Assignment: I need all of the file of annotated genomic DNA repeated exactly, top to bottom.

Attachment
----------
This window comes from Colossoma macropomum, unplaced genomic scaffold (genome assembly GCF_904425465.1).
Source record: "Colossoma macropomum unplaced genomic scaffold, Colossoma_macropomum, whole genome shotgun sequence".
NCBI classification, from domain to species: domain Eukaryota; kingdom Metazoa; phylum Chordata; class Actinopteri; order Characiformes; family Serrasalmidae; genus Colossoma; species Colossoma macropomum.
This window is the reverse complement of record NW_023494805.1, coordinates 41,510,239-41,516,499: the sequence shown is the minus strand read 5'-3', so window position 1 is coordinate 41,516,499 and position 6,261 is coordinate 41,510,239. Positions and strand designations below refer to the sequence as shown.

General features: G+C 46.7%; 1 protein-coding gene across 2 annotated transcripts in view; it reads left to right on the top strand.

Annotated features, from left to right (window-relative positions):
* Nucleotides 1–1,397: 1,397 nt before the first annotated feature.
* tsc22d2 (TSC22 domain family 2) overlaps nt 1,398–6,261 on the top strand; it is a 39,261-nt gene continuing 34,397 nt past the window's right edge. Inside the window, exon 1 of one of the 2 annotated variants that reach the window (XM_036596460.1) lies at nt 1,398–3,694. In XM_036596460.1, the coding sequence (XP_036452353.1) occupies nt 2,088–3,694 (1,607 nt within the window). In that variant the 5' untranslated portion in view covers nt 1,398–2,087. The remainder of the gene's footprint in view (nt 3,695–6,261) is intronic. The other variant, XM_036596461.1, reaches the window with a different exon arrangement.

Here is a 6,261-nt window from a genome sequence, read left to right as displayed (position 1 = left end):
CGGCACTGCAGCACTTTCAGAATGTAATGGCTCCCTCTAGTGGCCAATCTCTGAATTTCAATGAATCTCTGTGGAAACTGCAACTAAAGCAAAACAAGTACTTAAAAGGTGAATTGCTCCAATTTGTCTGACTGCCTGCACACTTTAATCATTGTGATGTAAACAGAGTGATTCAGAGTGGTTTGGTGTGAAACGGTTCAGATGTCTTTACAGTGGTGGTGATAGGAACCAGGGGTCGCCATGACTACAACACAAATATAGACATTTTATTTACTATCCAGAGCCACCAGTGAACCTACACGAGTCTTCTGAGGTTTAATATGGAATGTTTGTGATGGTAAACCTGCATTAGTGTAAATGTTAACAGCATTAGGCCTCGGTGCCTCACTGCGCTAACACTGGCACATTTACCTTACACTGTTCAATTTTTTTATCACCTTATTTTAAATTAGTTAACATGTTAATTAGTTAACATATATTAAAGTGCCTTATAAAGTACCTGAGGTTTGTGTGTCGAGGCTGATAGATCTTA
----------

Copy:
This window comes from Colossoma macropomum, unplaced genomic scaffold (genome assembly GCF_904425465.1).
Source record: "Colossoma macropomum unplaced genomic scaffold, Colossoma_macropomum, whole genome shotgun sequence".
NCBI classification, from domain to species: domain Eukaryota; kingdom Metazoa; phylum Chordata; class Actinopteri; order Characiformes; family Serrasalmidae; genus Colossoma; species Colossoma macropomum.
This window is the reverse complement of record NW_023494805.1, coordinates 41,510,239-41,516,499: the sequence shown is the minus strand read 5'-3', so window position 1 is coordinate 41,516,499 and position 6,261 is coordinate 41,510,239. Positions and strand designations below refer to the sequence as shown.

General features: G+C 46.7%; 1 protein-coding gene across 2 annotated transcripts in view; it reads left to right on the top strand.

Annotated features, from left to right (window-relative positions):
* Nucleotides 1–1,397: 1,397 nt before the first annotated feature.
* tsc22d2 (TSC22 domain family 2) overlaps nt 1,398–6,261 on the top strand; it is a 39,261-nt gene continuing 34,397 nt past the window's right edge. Inside the window, exon 1 of one of the 2 annotated variants that reach the window (XM_036596460.1) lies at nt 1,398–3,694. In XM_036596460.1, the coding sequence (XP_036452353.1) occupies nt 2,088–3,694 (1,607 nt within the window). In that variant the 5' untranslated portion in view covers nt 1,398–2,087. The remainder of the gene's footprint in view (nt 3,695–6,261) is intronic. The other variant, XM_036596461.1, reaches the window with a different exon arrangement.

Here is a 6,261-nt window from a genome sequence, read left to right as displayed (position 1 = left end):
CGGCACTGCAGCACTTTCAGAATGTAATGGCTCCCTCTAGTGGCCAATCTCTGAATTTCAATGAATCTCTGTGGAAACTGCAACTAAAGCAAAACAAGTACTTAAAAGGTGAATTGCTCCAATTTGTCTGACTGCCTGCACACTTTAATCATTGTGATGTAAACAGAGTGATTCAGAGTGGTTTGGTGTGAAACGGTTCAGATGTCTTTACAGTGGTGGTGATAGGAACCAGGGGTCGCCATGACTACAACACAAATATAGACATTTTATTTACTATCCAGAGCCACCAGTGAACCTACACGAGTCTTCTGAGGTTTAATATGGAATGTTTGTGATGGTAAACCTGCATTAGTGTAAATGTTAACAGCATTAGGCCTCGGTGCCTCACTGCGCTAACACTGGCACATTTACCTTACACTGTTCAATTTTTTTATCACCTTATTTTAAATTAGTTAACATGTTAATTAGTTAACATATATTAAAGTGCCTTATAAAGTACCTGAGGTTTGTGTGTCGAGGCTGATAGATCTTA